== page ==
@marco: I wasn't referring to you (I know you!), but to @matteo, the original poster of the "possibly" homework problem. But, with the longer version, it no longer looks like homework!

(26 Mar '12, 15:05) Michael Trick ♦♦
showing 5 of 8 show 3 more comments

I believe that this could and should be modeled without the x variables altogether. If you would like the ones to appear consecutively in the y variables, you should say so: forbid a "hole" (a 0) in between two ones:

\[y_i + y_{i+2} \leq 1 + y_{i+1}\]

hope this helps.


answered 26 Mar '12, 15:12

Marco%20Luebbecke's gravatar image

Marco Luebbecke ♦
accept rate: 16%

edited 06 Oct '13, 09:29

fbahr's gravatar image

fbahr ♦

Thank you a lot

(26 Mar '12, 15:26) Matteo

Think of the constraint as a disjunction.

You want \(x_i \leq c, \forall i\) (the easy part) and you want \(x_i = c, \exists i\) (the hard part).

You can use an auxiliary binary variable and big-\(M\) to enforce or not a lower bound.

Then you want to enforce just one lower bound.

Does that help?


answered 26 Mar '12, 11:38

Matthew%20Saltzman's gravatar image

Matthew Salt... ♦
accept rate: 17%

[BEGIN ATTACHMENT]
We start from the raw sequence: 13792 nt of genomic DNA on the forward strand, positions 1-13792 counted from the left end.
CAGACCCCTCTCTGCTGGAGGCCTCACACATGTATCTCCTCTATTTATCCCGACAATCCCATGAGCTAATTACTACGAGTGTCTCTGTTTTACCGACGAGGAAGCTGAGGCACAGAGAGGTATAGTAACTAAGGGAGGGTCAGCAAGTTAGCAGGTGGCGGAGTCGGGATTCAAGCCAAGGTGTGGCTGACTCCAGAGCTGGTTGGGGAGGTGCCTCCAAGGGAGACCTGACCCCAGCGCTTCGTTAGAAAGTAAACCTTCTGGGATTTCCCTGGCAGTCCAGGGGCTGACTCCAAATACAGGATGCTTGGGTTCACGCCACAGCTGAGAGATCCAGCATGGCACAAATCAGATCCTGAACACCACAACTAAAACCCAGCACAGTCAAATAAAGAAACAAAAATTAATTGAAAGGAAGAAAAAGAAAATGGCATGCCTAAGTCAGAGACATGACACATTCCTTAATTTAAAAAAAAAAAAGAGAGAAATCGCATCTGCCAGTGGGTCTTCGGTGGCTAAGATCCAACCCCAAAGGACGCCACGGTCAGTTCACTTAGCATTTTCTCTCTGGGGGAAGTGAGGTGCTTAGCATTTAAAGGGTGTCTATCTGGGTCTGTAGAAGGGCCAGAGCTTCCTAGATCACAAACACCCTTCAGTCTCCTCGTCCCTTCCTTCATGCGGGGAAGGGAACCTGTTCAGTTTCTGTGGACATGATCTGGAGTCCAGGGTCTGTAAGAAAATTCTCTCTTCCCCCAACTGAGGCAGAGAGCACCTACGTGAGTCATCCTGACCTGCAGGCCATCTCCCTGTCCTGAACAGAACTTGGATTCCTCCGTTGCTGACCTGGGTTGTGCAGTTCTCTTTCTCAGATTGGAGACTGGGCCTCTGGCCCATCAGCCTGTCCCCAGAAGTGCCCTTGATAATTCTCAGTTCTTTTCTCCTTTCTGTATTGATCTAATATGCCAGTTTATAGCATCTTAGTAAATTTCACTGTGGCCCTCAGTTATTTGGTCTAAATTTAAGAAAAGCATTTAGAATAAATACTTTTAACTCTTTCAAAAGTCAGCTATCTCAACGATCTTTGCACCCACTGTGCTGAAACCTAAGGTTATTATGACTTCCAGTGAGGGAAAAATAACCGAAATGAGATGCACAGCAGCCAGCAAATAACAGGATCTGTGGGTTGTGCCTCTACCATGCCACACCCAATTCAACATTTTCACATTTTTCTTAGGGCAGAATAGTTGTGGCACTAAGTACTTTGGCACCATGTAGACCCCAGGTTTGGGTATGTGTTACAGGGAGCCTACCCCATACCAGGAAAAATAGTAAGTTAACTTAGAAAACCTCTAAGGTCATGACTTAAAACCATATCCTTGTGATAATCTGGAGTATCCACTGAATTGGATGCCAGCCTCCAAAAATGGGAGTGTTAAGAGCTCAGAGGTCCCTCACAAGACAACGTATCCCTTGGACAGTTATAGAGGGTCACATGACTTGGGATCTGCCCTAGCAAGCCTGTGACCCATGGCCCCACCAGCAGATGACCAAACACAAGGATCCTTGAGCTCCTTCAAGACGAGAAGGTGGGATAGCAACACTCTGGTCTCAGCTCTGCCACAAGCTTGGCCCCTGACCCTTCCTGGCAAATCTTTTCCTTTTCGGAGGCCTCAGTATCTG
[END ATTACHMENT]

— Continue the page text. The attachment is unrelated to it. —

edited 06 Oct '13, 09:31

fbahr's gravatar image

fbahr ♦

@Matthew: I just came up with a correct answer similar to yours (I checked my model with a solver this time to make sure the constraint is enforced). However, I'm not sure you could do so with just one auxiliary variable. Also, you should enforce at least one lower bound (not just one) as it might be optimal to have more than one X_i to be equal to c.

(26 Mar '12, 11:59) Ehsan ♦

You're right. I was being deliberately ambiguous. You need an auxiliary for each bound. I don't think the exactly-one/at-lest-one distinction matters. If you enforce one, any others that want to be the same value will be whether the lower bound is enforced or not.

(26 Mar '12, 12:06) Matthew Salt... ♦

I would state that the sum of \(y\) is \(c\), which is the easy part.

I would also state that there is only one one start of a sequence of 1s. It means that there is at most one \(i\) such that \(y_i = 0\) and \(y_{i+1}=1\).

The latter can be modeled with an extra variable \(z_i\) such that \(z_i \geq y_{i+1} - y_i \) Then sum of \(z\) is at most 1.

(10 Jun '12, 07:24) jfpuget

In terms of the original problem (the \(y\) version), why not just introduce binary variables \(z_i, i\in \{1,\dots,m-c+1\}\), where \(z_i=1\) if the sequence of unit-value \(y\) variables starts at \(i\).

The new variables form an SOS1 (\(z_1+\dots+z_{m-c+1}=1\)), and \(y\) (which can now be declared real rather than binary) is given by \(y_i=z_{i-c+1}+\dots+z_i\) with appropriate adjustments to the starting index to prevent it from going negative.


answered 26 Mar '12, 19:52

Paul%20Rubin's gravatar image

Paul Rubin ♦♦
accept rate: 19%

edited 06 Oct '13, 09:34

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fbahr ♦

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Asked: 26 Mar '12, 08:50

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Last updated: 06 Oct '13, 09:36